(Re)Admitting Mistakes

  • by: |
  • 10/11/2012
In a WSJ op-ed a while back,  Donald Berwick, Ezekiel Emanual and someone else I don't remember claimed that Obamacare and Medicare reform was really all about using market forces.  I've discussed the absurdity of this claim in previous posts but then again it I fully expect anyone who flacks for the Obama administration on almost anything to say the exact opposite of the facts.   Three million young adults have health insurance thanks to Obamacare?  Who cares if the real number is under 250,000.    Millions of seniors got rebates and free drugs?   Let's ignore the fact that the administration is shoving more new drugs under Part D so they don't have to pay a larger share under part B.

Ditto this claim that market forces and pay for performance will save Medicare tons.   

Here's the lede about the results of yet another Medicare demonstration project that saved no money...

Medicare penalty fails to curb hospital-acquired infections
By Karen Cheung-Larivee

Four years after the Centers for Medicare & Medicaid Services discontinued payments for preventable hospital-acquired conditions (HACs), new research finds that the policy had no effect on curbing infections, published today in The New England Journal of Medicine.

In October 2008, CMS discontinued additional payments for preventable HACs, according to the American Society for Healthcare Risk Management:

Vascular-catheter-associated infection
Catheter-associated urinary tract infection
Pressure ulcers (stage III and IV)
Falls and trauma
Surgical site infection after bariatric surgery for obesity
Certain orthopedic procedures
Bypass surgery (mediastinitis)
Administration of incompatible blood
Air embolism
Foreign object unintentionally retained after surgery
Although the policy only cut back an average of six-tenths of a percent of Medicare revenue, according to The Boston Globe, it was a high-profile policy change toward a pay-for-performance approach to reimbursement.

Researchers looked specifically at data from 2006 through 2011 on central catheter-associated bloodstream infections and catheter-associated urinary tract infections and compared infection data against rates of ventilator-associated pneumonia, which is not under the nonpayment policy.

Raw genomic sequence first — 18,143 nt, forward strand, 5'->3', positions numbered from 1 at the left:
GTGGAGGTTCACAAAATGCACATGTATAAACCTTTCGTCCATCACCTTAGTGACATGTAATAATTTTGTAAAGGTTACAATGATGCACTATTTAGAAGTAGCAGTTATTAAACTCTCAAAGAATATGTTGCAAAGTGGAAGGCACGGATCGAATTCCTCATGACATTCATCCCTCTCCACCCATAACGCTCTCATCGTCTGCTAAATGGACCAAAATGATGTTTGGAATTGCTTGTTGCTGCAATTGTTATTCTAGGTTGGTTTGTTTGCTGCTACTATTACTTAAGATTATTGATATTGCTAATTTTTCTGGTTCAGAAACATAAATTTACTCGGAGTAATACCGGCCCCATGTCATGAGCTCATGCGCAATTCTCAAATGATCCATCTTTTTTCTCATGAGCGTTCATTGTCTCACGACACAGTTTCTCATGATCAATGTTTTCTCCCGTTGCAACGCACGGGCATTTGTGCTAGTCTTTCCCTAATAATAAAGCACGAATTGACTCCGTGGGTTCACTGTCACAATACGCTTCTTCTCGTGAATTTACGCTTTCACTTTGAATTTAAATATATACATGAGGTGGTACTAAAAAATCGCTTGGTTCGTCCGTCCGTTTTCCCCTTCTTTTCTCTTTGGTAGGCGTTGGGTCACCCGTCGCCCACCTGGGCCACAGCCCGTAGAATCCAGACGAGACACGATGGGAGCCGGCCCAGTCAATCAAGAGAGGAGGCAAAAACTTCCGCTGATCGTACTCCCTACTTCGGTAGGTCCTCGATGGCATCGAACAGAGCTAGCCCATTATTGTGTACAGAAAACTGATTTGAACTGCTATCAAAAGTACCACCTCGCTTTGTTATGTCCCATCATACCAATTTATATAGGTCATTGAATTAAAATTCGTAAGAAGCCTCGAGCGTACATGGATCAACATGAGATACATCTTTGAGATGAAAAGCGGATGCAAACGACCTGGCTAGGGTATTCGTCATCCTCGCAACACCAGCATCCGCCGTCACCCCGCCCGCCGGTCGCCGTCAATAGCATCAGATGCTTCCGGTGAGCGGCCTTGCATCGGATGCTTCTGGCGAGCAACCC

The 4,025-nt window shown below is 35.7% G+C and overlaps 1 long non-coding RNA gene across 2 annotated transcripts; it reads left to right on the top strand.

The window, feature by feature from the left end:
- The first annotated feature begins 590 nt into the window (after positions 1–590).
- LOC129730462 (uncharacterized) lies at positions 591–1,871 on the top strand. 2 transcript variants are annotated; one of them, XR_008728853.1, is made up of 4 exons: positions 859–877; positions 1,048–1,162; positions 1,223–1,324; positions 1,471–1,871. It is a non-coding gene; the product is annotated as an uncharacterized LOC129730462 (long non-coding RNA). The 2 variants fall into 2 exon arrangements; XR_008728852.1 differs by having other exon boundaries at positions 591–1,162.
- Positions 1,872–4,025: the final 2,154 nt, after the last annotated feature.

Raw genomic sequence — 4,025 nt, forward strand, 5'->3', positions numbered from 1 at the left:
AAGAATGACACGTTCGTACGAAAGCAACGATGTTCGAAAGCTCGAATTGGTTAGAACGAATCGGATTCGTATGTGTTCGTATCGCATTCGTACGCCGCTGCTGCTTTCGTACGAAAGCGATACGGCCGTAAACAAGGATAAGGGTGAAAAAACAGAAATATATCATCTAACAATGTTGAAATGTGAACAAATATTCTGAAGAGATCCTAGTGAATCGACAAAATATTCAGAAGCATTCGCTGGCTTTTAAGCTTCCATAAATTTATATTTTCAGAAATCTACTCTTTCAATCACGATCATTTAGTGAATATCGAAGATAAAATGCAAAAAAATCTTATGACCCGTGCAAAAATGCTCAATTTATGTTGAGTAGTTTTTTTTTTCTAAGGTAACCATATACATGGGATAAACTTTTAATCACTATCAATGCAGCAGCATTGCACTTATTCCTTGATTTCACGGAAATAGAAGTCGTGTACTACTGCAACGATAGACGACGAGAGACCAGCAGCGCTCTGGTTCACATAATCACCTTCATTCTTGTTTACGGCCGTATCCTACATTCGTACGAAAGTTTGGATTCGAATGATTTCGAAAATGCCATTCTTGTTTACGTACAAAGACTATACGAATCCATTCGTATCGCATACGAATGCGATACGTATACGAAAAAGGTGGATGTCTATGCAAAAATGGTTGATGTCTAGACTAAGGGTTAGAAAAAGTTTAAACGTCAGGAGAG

The result: Researchers found "no evidence that the 2008 CMS policy to reduce payments for central catheter-associated bloodstream infections and catheter-associated urinary tract infections had any measurable effect on infection rates," study authors wrote.

Still, researchers acknowledged that hospital infection rates are falling overall.

Although infections rates have generally dropped since 2006, it wasn't because of the Medicare penalties, U.S. News and World Report's HealthDay reported.

"It had really nothing to do with the CMS policy," Grace Lee, associate professor at Harvard Pilgrim Health Care Institute and Harvard Medical School, told The Boston Globe.

The downward trend was happening well before policy implementation, due to hospitals taking charge of infections. Hospitals may already haven taken big steps to control infections in the years prior, Lee said.

The overall improved infection rates also may have more to do with rigorous coding procedures, in which case, the improved rates demonstrate better administrative skills rather than better quality, HealthDay noted.

The research strengthens some providers' discontent with the federal agency's "stick" approach, in which CMS halts reimbursement for what it deems preventable or avoidable events.

American Hospital Association Vice President Nancy Foster told The Wall Street Journal the study should make policy makers "take a step back and say, 'Are payment penalties the right way to go; do they actually add to the efforts?' on reducing infections and other hospital-acquired conditions?"

Post-election,  the $10 billion or so in new money for all these demonstration projects should be ripe for elimination.   

The best way to stop an infection from spreading is to get at the underlying cause....

Center for Medicine in the Public Interest is a nonprofit, non-partisan organization promoting innovative solutions that advance medical progress, reduce health disparities, extend life and make health care more affordable, preventive and patient-centered. CMPI also provides the public, policymakers and the media a reliable source of independent scientific analysis on issues ranging from personalized medicine, food and drug safety, health care reform and comparative effectiveness.

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